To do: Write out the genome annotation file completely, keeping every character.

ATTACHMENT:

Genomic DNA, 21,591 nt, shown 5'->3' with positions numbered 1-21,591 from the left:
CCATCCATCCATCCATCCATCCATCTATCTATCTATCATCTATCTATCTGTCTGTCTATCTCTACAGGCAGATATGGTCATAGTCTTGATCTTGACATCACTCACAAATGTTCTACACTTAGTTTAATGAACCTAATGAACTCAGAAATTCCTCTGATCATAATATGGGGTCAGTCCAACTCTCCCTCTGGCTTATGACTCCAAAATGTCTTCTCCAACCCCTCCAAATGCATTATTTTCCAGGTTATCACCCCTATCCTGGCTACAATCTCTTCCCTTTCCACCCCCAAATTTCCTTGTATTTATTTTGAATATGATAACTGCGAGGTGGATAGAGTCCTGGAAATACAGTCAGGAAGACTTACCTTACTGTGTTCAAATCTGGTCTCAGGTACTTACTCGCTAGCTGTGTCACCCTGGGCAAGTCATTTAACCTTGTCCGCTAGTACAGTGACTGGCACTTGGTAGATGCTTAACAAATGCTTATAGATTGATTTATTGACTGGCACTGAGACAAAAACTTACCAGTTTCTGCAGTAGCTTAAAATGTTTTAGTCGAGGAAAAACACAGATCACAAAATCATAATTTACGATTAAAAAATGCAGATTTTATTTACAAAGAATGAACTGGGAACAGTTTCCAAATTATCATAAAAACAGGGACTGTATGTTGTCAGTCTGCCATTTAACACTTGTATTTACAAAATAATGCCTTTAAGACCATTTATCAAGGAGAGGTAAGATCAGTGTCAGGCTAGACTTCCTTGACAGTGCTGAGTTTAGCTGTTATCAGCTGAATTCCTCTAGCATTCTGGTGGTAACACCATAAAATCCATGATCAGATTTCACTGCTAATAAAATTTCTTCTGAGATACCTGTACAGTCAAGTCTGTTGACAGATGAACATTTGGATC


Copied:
Genomic DNA, 21,591 nt, shown 5'->3' with positions numbered 1-21,591 from the left:
CCATCCATCCATCCATCCATCCATCTATCTATCTATCATCTATCTATCTGTCTGTCTATCTCTACAGGCAGATATGGTCATAGTCTTGATCTTGACATCACTCACAAATGTTCTACACTTAGTTTAATGAACCTAATGAACTCAGAAATTCCTCTGATCATAATATGGGGTCAGTCCAACTCTCCCTCTGGCTTATGACTCCAAAATGTCTTCTCCAACCCCTCCAAATGCATTATTTTCCAGGTTATCACCCCTATCCTGGCTACAATCTCTTCCCTTTCCACCCCCAAATTTCCTTGTATTTATTTTGAATATGATAACTGCGAGGTGGATAGAGTCCTGGAAATACAGTCAGGAAGACTTACCTTACTGTGTTCAAATCTGGTCTCAGGTACTTACTCGCTAGCTGTGTCACCCTGGGCAAGTCATTTAACCTTGTCCGCTAGTACAGTGACTGGCACTTGGTAGATGCTTAACAAATGCTTATAGATTGATTTATTGACTGGCACTGAGACAAAAACTTACCAGTTTCTGCAGTAGCTTAAAATGTTTTAGTCGAGGAAAAACACAGATCACAAAATCATAATTTACGATTAAAAAATGCAGATTTTATTTACAAAGAATGAACTGGGAACAGTTTCCAAATTATCATAAAAACAGGGACTGTATGTTGTCAGTCTGCCATTTAACACTTGTATTTACAAAATAATGCCTTTAAGACCATTTATCAAGGAGAGGTAAGATCAGTGTCAGGCTAGACTTCCTTGACAGTGCTGAGTTTAGCTGTTATCAGCTGAATTCCTCTAGCATTCTGGTGGTAACACCATAAAATCCATGATCAGATTTCACTGCTAATAAAATTTCTTCTGAGATACCTGTACAGTCAAGTCTGTTGACAGATGAACATTTGGATC